In the world of Quality Assessment (QA) there are few injuries more heinous to a Customer Service Representative (CSR) than to “double ding” them. In the parlance of Call Center QA, this means that you mark them down on two different QA elements for the same behavioral infraction. For example, the CSR leaves the caller in a looooooooong period of unexplained silence (also known as “dead air”). The supervisor or QA analyst marks the CSR down on the QA form for “leaving the caller in dead air” and “not matching the caller’s pace.” The result is that the one behavior is being scored in two different places on the QA form. Thus, the dreaded “double ding.”
Note: In many cases, “double dinging” result from poorly defined elements on the scale. The person analyzing the call doesn’t know where a behavioral infraction “fits” in the scale, so they mark down in a couple of places. If you’ve got people “double dinging” you might want to take a look at your scale.
There are times, however, when one behavioral infraction results in a “domino effect.” For example, the CSR pulls up the customer’s account and finds that the previous CSR did not handle the customer’s issue correctly. Rather than simply correcting the mistake, the CSR proceeds to complain to the customer how their coworker made such a bone-headed mistake. The CSR rambles on about how the company rushes people through training and puts them on the phone before they are ready. In this scenario, the CSR’s disparaging comments result in the QA analyst “dinging” him for “tearing down the customer’s confidence” but also for “not managing the length of the call.” In effect, the CSR’s inappropriate rant had a domino effect. He not only tore down the customer’s confidence in the company with his negative comments (ding one), but his incessant rambling also resulted in keeping the customer on the phone longer than necessary (ding two).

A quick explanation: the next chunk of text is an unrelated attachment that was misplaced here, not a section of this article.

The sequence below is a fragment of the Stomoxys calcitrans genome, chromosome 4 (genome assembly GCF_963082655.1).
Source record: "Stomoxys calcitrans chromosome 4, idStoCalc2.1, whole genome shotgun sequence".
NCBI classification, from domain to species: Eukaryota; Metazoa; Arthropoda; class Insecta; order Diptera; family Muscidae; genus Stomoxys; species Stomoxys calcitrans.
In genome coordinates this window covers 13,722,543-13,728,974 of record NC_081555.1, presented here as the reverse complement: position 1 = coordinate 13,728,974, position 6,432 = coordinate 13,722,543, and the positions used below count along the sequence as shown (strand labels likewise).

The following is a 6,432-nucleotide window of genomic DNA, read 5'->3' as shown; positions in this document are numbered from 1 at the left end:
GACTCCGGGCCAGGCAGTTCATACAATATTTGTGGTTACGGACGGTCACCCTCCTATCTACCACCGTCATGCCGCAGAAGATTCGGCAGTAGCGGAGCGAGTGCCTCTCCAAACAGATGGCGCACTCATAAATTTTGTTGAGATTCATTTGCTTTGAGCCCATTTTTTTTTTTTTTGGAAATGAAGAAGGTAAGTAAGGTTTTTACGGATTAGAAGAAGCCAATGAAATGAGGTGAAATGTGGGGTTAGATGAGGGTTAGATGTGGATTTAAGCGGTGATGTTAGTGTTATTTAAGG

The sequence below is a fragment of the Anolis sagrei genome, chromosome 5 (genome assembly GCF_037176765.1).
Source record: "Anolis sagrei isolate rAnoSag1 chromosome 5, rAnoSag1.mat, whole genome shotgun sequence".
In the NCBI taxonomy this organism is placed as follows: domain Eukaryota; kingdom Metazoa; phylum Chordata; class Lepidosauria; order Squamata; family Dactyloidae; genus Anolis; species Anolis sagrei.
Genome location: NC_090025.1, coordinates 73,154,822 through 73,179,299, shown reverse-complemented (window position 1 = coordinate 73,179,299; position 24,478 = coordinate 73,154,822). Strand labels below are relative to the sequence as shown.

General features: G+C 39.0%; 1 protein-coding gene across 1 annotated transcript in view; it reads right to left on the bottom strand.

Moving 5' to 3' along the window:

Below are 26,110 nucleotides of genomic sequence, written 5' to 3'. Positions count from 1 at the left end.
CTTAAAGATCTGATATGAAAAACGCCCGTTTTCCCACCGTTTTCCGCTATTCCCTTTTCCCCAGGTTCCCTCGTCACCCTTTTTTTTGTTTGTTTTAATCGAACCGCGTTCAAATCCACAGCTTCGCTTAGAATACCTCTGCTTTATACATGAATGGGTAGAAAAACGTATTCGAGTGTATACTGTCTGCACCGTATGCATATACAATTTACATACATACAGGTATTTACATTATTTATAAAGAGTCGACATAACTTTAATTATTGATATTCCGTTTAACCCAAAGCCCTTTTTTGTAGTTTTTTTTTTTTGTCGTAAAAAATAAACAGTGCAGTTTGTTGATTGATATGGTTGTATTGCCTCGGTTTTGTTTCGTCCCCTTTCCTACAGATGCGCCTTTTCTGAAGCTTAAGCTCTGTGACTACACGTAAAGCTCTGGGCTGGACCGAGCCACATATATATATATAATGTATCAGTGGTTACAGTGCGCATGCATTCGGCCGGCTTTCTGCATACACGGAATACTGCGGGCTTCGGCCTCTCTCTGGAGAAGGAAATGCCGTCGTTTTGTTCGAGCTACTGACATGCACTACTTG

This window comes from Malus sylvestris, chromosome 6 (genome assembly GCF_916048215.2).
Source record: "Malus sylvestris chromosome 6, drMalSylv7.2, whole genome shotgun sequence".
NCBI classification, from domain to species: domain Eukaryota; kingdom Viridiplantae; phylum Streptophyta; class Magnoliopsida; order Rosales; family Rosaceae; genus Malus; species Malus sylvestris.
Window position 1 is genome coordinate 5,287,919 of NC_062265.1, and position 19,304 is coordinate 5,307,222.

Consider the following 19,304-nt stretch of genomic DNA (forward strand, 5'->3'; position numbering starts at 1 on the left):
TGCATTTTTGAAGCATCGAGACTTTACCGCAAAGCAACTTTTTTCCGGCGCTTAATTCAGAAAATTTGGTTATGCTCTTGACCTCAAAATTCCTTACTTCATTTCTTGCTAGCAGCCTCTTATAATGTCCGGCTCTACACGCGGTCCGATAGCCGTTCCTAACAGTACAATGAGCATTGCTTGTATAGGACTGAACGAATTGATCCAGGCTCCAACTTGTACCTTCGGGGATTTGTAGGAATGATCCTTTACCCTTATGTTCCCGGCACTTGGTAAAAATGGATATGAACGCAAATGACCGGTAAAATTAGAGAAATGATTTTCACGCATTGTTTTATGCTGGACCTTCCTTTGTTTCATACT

When analyzing calls, it’s important to make a distinction between “double dinging” (penalizing the CSR twice for the same behavior) and “domino dinging” (recognizing that one behavior had a domino effect, resulting in multiple infractions).